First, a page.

Ike and Sandy were two bulldogs that lived with my daughter Tracy and her family in Chandler, AZ. Ike was a happy dog and loved playing with children. Ike and Sandy were from the same litter and spent all of their days together, so when Sandy died in 2008, at age 10, the family thought Ike would cross over also. Yet Ike grew older and still seemed to have the will to live on. After Sandy died, the family bought another small dog to keep Ike company, but Ike wasn't that interested. He preferred to spend his retirement years in peace in Arizona as many humans do.
This morning Tracy sent an email: "Ike died last night of old age. He was 13 years and 1 month old. We will miss him very much." Good-bye Ike! As with all things, this chapter of the story is ending.
I'm posting about Ike because I recently blogged about a large number of pets and other animals crossing over now, some from old age, others due to Earth's many natural disasters and other mishaps. Everyone is feeling the stress of living on planet Earth. You probably are too.
There are few stress-free places to live ... every environment producing its own list of challenges. But as part of a greater experiment we adapt to life in/on physical Earth and cope accordingly based on many factors in an endless 'to do list' while we are here.
The articles below describe how city living stresses the brain, which as we know causes illnesses, accidents and eventually death as the souls are tired and can't cope. But the city often can provide a lifestyle that is not so stressful, if one can figure out how to do it. There's healthy living and an endless array of ways to create balance - from Yoga centers to self-help venues and of course there's always healthy food.
The biggest factor about city living is MONEY. If you can't afford to live comfortably, the stress of the city WILL drive you mad and send you running. The city offers many great opportunities, but also has dramas at ever turn ... of the corner. Actually, those who can afford to live well, often have impossible job pressures and hectic lifestyles.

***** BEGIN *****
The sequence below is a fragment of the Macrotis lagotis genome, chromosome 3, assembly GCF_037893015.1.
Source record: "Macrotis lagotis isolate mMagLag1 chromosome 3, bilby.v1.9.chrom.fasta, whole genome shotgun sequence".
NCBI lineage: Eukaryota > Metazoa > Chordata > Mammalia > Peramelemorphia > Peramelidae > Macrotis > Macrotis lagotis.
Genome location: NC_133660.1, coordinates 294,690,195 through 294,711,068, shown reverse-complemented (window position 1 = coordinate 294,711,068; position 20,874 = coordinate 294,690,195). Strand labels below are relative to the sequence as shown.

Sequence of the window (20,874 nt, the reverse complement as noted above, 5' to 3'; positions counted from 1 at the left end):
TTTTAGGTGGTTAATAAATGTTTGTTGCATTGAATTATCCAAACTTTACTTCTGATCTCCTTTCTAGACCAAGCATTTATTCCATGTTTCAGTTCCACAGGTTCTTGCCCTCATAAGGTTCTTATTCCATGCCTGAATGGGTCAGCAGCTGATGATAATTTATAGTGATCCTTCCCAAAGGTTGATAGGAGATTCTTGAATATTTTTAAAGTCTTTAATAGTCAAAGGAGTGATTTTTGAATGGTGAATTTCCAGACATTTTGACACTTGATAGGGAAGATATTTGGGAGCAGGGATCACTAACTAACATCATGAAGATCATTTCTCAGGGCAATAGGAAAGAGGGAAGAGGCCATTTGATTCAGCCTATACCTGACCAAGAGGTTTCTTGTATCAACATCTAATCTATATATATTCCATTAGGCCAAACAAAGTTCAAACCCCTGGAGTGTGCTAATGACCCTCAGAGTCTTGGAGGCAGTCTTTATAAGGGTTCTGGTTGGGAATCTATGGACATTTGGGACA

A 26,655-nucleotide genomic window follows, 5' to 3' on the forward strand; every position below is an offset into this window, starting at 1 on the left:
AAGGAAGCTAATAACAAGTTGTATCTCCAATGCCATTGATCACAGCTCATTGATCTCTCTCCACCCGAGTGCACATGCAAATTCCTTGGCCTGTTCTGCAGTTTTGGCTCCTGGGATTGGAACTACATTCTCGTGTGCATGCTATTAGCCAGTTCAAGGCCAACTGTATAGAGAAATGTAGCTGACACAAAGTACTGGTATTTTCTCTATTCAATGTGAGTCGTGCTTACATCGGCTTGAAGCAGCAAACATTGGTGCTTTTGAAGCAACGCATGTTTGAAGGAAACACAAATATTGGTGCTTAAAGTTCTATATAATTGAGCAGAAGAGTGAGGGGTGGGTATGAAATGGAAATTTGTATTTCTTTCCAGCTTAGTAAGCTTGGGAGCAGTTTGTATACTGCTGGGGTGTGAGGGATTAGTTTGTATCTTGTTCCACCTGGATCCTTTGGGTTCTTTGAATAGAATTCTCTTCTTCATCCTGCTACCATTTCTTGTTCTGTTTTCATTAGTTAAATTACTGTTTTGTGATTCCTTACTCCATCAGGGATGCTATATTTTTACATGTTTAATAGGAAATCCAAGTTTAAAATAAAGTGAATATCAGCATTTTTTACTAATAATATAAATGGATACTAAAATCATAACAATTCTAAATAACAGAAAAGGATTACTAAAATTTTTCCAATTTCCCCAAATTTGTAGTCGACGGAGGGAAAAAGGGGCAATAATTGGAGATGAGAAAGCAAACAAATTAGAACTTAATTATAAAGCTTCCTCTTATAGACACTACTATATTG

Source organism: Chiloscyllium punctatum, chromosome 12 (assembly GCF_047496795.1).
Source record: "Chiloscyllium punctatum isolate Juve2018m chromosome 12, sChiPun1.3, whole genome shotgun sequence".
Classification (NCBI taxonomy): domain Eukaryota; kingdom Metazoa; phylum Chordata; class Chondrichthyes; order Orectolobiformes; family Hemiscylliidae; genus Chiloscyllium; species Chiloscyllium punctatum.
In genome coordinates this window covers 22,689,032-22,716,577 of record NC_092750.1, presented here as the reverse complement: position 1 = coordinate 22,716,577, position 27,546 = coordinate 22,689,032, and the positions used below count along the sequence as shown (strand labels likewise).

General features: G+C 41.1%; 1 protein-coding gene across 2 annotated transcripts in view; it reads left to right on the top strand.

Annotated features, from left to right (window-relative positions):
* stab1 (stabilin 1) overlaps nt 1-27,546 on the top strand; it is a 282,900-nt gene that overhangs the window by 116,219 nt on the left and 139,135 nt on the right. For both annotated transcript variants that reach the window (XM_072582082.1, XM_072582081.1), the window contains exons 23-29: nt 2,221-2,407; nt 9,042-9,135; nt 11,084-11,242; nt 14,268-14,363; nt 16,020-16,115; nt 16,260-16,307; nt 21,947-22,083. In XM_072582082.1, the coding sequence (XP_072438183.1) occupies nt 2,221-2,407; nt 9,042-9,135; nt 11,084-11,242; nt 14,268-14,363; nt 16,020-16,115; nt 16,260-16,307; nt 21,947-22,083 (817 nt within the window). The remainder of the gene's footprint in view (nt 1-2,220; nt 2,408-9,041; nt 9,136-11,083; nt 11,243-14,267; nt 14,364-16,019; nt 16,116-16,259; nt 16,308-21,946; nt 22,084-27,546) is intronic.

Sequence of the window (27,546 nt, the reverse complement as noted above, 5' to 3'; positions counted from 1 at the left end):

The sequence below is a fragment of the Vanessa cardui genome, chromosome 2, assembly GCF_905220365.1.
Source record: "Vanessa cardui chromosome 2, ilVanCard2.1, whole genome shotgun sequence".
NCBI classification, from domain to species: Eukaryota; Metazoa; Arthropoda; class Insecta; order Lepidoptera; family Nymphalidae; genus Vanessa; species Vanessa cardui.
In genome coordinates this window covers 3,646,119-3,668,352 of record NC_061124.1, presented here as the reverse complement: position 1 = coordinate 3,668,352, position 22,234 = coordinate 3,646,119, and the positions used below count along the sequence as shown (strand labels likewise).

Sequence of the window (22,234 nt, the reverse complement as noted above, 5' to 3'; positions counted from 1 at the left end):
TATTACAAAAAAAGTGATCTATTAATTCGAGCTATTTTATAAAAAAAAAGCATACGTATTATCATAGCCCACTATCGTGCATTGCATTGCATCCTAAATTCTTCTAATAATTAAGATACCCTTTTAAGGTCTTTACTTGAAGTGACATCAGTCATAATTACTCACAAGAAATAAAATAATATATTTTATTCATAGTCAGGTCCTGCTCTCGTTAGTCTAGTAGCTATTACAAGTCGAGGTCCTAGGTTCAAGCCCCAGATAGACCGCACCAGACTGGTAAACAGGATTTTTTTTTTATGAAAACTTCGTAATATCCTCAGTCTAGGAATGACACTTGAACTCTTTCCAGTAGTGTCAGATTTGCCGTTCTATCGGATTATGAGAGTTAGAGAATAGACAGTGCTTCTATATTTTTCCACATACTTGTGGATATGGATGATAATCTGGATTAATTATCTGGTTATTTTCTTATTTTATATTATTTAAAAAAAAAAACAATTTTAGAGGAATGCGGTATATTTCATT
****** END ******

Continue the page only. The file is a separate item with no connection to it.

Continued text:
As we look at suburban and rural life, they too have their share of programmed issues and personality types to play out their roles ... yet it would seem that city life is faster paced with more pressures and stress points. This generally results in people moving to the suburbs and/or renting summer homes in the country or by the coast to relax. You have to have a place to go to to create balance everyday. Reality is about balance - the yin and yang - above and below - duality - polarity of the brain hemispheres - planet hemispheres, etc.
Did you ever stop to think that planet Earth also has an agenda that includes stress and grid points? Its stress points are programmed to overload at the end of the program to parallel human existence in the biogenetic experiment we came here to experience and record in time and frequency.
How City Living Stresses the Brain Live Science - June 22, 2011
City living can be tough on the brain - it's been linked to anxiety, depression and schizophrenia. By testing the brains of students raised or living in cities, researchers in Germany have located the brain areas linked to this stress reaction.
Stress in the city: Brain activity and biology behind mood disorders of urban residents PhysOrg - June 22, 2011
Being born and raised in a major urban area is associated with greater lifetime risk for anxiety and mood disorders. Until now, the biology for these associations had not been described. A new international study, which involved Douglas Mental Health University Institute researcher Jens Pruessner, is the first to show that two distinct brain regions that regulate emotion and stress are affected by city living.